I saw Bernard, great. I also saw people, some of whom I knew, get up and sing a song as a floor turn. If I hadn't have seen that, I possibly wouldn't have practised the guitar and got around to getting up myself at a subsequent singers night. How many others fall into that bracket? Possibly a number of good artistes we all know and appreciate.

I fully accept that when you put on a big act, and your attendance is 5 times the norm, you want the strangers to enjoy a good night, so they may come again, preferably when you haven't broken the bank to get a top draw act.

I also know the agony when you feel responsible for letting old Joe with his reed cutting song have a bash in front of a big audience. He turns up week after week and deserves a turn on a big night. Why not? Without him, there would be no club to put the odd turn on

So.... I'm not convinced there is an answer to this one. We have all been there, as the organiser, the inexperienced floor turn and a "turn" and be buggered if I could give a definitive answer?


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Subject: RE: Where can bad singers go?
From: Will Fly
Date: 21 Dec 08 - 12:46 PM

Here's my routine for learning a song that I want to perform:

1. I transcribe the words (from whatever source) by hand into my song book.
2. I read/sing them continuously several times from the book, looking away and testing out my memory.
3. When I feel I've got the words in my head, I take up the guitar, turn away from the words and sing to the window or the wall, only looking at the words when I genuinely can't remember them.
4. I use the mental image of the handwritten words in my head as an aide-memoire in remembering.
5. Once I've got the words and tune and guitar parts in my head, I get into "performing" mode and perform it to myself as though I were in front of an audience - over and over and over again...
6. I usually get Mrs. F. or some friends to have a private listen.
7. I'll do the first public performance at an informal session or a singaround, and see how it goes as a musical entity.
8. After 40 years, I don't need feedback on whether my performance was good or not - this is not arrogance on my part - I know by now (age 64) whether I'm performing it to a reasonable standard or not!

Depending on the complexity of the song, the whole process might take several weeks, because it's surprising how quickly a quickly learned song can slip the memory. If you treat it as a slow, maturing process, the song stays better in the memory and "plays" better to an audience.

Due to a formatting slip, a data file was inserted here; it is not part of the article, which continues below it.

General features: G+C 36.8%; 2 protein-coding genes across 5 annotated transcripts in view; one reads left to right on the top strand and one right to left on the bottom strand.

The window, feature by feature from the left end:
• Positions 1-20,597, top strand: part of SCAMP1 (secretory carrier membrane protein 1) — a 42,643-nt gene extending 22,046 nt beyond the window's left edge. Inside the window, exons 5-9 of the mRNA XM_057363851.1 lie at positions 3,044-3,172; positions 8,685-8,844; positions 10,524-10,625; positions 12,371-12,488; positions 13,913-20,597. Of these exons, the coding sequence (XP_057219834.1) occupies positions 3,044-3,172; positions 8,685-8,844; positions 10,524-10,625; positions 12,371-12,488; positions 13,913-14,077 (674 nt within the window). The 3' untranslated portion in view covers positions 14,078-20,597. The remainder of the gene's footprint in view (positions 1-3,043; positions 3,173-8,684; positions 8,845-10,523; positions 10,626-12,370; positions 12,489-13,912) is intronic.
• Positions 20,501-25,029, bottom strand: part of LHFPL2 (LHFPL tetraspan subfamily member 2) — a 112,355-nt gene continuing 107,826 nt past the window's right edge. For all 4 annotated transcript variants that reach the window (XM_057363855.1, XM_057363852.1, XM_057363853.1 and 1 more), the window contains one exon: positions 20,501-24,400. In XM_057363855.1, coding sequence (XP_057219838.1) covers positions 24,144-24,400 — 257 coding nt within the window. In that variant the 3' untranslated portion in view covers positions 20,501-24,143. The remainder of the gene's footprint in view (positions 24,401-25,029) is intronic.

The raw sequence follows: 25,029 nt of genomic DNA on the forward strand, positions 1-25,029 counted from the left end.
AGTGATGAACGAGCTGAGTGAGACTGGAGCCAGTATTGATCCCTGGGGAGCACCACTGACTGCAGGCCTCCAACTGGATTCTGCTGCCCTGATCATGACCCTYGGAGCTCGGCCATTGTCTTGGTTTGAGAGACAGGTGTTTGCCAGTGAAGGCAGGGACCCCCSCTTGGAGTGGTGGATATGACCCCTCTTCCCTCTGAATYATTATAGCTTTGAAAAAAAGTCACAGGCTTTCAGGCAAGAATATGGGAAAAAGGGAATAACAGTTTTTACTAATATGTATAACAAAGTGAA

Just my 10-penn'orth for aspiring performers...


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Subject: RE: Where can bad singers go?
From: Stringsinger
Date: 21 Dec 08 - 11:55 AM

"Bob Dylan was once quoted as saying something like. 'If your gonna sing, then sing'

Pete Seeger
'Sing out,sing loud sing often.'

So sing outdoors and watch for peoples reactions"

Be careful or you will lose your voice like Pete did. Learn to sing correctly and save
your voice as you get older.

Frank Hamilton


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Subject: RE: Where can bad singers go?
From: Bernard
Date: 21 Dec 08 - 11:33 AM

As a teacher I've often come across the people who want a 'magic fix' as suggested by Shimrod.

The only way to be any good at music, whether singing or playing, is by hard work - unless you are dead lucky and naturally talented.

The place to do your practice is in private, and only to inflict yourself on your poor, unsuspecting public once you are satisfied you are up to the job.

If, as was also mentioned, you are in a small, select group of friends, it may then be acceptable to do your practicing in front of such an audience.

If you cannot judge your quality of performance from the reaction of others, then you aren't ready - or just too thick skinned!

I do wonder about people who seem to think singarounds and the like are appropriate places for the talentless to insult the intelligence of others. It's all very well saying people have to learn somewhere - but this thread is really about those who will never learn!

As a competent singer and musician I gain my pleasure from knowing that the audience enjoyed what I did. I'm puzzled, therefore, by what pleasure an incompetent performer must be gaining...

Anything I try on an audience that doesn't get the reaction I hoped for isn't kept in my repertoire - but that happens very rarely, because I've the experience to know what audiences like.
Karaoke bars combine two of the nation's greatest evils:
people who shouldn't drink with people who shouldn't sing...